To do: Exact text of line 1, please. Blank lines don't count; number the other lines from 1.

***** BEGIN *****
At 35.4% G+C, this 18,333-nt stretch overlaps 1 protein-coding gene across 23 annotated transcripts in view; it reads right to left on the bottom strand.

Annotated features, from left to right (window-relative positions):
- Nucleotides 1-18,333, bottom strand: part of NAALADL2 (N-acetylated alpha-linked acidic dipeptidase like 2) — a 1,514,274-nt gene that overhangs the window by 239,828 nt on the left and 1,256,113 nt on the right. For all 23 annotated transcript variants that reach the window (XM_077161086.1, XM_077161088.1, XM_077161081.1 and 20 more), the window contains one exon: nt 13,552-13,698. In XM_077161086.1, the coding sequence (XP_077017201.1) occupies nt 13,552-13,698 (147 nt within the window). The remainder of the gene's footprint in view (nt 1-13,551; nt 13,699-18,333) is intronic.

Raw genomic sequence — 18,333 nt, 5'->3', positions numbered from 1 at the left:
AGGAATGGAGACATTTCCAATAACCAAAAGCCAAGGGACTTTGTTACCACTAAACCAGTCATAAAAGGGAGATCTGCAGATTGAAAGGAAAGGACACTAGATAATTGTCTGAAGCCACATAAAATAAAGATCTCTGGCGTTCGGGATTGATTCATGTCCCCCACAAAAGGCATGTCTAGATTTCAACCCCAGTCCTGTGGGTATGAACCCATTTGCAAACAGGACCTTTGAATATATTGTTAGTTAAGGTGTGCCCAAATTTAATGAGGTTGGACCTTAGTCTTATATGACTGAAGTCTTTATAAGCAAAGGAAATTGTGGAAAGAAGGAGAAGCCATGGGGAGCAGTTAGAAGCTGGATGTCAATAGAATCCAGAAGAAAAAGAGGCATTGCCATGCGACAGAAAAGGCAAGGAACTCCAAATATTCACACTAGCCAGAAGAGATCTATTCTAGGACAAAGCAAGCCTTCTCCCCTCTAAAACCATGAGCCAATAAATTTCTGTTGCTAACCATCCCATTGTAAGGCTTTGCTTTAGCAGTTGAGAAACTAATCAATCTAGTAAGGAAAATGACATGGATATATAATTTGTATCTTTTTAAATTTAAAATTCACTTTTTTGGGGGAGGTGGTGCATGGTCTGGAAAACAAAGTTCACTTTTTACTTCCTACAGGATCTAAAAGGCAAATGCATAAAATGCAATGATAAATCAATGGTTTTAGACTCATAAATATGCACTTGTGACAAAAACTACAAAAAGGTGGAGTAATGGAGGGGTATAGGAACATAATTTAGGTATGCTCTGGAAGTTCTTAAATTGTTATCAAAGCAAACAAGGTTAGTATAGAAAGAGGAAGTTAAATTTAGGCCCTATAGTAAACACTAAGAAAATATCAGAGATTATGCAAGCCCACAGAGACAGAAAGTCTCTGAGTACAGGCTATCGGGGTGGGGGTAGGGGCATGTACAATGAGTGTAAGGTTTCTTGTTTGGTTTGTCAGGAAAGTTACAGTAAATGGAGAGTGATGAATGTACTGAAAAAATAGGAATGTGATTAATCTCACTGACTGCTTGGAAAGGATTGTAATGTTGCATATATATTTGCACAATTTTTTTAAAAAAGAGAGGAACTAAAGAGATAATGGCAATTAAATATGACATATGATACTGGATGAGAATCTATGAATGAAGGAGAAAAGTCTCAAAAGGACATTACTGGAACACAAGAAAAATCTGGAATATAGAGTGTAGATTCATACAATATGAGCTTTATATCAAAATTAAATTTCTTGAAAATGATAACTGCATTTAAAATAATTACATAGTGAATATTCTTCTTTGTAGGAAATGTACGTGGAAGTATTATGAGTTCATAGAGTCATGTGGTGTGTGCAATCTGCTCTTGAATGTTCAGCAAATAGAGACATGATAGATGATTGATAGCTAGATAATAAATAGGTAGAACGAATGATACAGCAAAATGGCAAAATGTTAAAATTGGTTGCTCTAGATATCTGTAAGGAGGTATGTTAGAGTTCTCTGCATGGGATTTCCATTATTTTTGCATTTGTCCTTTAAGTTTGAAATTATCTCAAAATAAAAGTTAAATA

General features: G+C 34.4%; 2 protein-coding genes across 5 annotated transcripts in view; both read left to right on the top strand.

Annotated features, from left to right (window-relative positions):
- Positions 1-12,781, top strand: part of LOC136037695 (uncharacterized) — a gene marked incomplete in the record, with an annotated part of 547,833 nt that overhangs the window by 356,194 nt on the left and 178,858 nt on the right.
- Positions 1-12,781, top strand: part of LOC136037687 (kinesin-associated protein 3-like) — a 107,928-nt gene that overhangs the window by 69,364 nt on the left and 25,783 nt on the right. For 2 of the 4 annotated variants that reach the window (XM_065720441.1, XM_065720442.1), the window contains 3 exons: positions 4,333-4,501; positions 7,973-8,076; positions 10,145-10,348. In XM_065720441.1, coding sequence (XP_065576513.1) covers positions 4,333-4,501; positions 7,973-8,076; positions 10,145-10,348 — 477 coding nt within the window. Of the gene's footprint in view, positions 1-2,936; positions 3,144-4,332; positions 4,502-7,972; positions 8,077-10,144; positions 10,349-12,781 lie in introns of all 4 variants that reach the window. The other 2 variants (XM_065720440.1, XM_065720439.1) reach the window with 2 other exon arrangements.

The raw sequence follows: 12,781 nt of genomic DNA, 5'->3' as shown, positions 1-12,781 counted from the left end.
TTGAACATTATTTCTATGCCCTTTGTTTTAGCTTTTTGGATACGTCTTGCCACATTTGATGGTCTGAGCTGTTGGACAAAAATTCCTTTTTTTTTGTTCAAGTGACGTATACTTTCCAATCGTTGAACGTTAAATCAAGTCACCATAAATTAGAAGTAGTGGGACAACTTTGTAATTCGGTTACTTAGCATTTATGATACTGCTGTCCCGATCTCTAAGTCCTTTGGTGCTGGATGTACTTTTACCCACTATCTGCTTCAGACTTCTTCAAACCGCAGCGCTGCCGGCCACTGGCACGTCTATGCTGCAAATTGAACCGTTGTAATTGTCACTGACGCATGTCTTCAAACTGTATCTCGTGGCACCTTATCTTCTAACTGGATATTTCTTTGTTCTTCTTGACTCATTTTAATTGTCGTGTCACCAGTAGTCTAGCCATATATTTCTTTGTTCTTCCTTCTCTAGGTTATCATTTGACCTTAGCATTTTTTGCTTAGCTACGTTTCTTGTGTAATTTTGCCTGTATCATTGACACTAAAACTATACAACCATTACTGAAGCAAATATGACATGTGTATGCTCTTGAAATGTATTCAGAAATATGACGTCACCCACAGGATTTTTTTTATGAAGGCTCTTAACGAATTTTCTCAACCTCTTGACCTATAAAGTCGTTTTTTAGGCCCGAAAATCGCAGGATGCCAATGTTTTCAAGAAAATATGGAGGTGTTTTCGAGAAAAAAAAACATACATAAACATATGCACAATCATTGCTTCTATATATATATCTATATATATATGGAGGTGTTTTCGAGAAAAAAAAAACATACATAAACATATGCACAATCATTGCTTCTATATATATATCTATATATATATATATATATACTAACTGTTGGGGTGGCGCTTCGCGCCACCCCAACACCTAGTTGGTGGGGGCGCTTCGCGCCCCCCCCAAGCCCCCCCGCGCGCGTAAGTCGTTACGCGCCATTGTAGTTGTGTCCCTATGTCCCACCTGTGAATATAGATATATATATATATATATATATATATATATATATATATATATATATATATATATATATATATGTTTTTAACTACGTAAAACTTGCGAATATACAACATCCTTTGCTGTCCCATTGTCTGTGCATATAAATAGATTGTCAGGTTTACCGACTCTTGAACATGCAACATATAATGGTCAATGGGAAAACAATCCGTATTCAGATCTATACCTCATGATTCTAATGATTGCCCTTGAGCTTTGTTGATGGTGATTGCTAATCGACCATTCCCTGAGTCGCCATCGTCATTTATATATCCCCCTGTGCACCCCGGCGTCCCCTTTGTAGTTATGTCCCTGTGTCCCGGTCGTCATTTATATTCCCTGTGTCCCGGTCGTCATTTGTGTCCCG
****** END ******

At 35.4% G+C, this 18,333-nt stretch overlaps 1 protein-coding gene across 23 annotated transcripts in view; it reads right to left on the bottom strand.